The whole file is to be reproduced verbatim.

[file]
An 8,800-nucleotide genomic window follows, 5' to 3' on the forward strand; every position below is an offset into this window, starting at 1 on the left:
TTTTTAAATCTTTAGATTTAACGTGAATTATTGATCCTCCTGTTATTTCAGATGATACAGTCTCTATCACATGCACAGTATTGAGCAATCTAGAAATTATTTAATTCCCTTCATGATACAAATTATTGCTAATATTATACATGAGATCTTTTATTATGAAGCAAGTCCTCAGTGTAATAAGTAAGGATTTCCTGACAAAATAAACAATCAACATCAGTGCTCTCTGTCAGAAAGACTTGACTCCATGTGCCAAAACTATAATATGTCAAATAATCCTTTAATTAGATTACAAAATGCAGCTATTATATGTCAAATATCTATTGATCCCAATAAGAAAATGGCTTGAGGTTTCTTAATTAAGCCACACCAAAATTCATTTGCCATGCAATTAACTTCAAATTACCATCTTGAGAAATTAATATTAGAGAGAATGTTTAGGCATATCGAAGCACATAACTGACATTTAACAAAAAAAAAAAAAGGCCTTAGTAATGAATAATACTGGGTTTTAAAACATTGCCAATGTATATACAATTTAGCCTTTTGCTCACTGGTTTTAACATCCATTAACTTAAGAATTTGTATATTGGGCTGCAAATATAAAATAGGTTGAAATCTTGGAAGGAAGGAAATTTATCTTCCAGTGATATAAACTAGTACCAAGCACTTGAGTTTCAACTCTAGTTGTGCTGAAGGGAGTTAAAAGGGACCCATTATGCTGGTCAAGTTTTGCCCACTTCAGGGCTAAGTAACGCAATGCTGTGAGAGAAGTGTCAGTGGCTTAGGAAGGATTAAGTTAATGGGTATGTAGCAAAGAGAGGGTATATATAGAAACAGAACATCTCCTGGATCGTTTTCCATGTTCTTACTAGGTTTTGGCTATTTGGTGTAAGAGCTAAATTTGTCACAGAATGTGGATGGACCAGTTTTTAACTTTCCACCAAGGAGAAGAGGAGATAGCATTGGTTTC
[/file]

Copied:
An 8,800-nucleotide genomic window follows, 5' to 3' on the forward strand; every position below is an offset into this window, starting at 1 on the left:
TTTTTAAATCTTTAGATTTAACGTGAATTATTGATCCTCCTGTTATTTCAGATGATACAGTCTCTATCACATGCACAGTATTGAGCAATCTAGAAATTATTTAATTCCCTTCATGATACAAATTATTGCTAATATTATACATGAGATCTTTTATTATGAAGCAAGTCCTCAGTGTAATAAGTAAGGATTTCCTGACAAAATAAACAATCAACATCAGTGCTCTCTGTCAGAAAGACTTGACTCCATGTGCCAAAACTATAATATGTCAAATAATCCTTTAATTAGATTACAAAATGCAGCTATTATATGTCAAATATCTATTGATCCCAATAAGAAAATGGCTTGAGGTTTCTTAATTAAGCCACACCAAAATTCATTTGCCATGCAATTAACTTCAAATTACCATCTTGAGAAATTAATATTAGAGAGAATGTTTAGGCATATCGAAGCACATAACTGACATTTAACAAAAAAAAAAAAAGGCCTTAGTAATGAATAATACTGGGTTTTAAAACATTGCCAATGTATATACAATTTAGCCTTTTGCTCACTGGTTTTAACATCCATTAACTTAAGAATTTGTATATTGGGCTGCAAATATAAAATAGGTTGAAATCTTGGAAGGAAGGAAATTTATCTTCCAGTGATATAAACTAGTACCAAGCACTTGAGTTTCAACTCTAGTTGTGCTGAAGGGAGTTAAAAGGGACCCATTATGCTGGTCAAGTTTTGCCCACTTCAGGGCTAAGTAACGCAATGCTGTGAGAGAAGTGTCAGTGGCTTAGGAAGGATTAAGTTAATGGGTATGTAGCAAAGAGAGGGTATATATAGAAACAGAACATCTCCTGGATCGTTTTCCATGTTCTTACTAGGTTTTGGCTATTTGGTGTAAGAGCTAAATTTGTCACAGAATGTGGATGGACCAGTTTTTAACTTTCCACCAAGGAGAAGAGGAGATAGCATTGGTTTC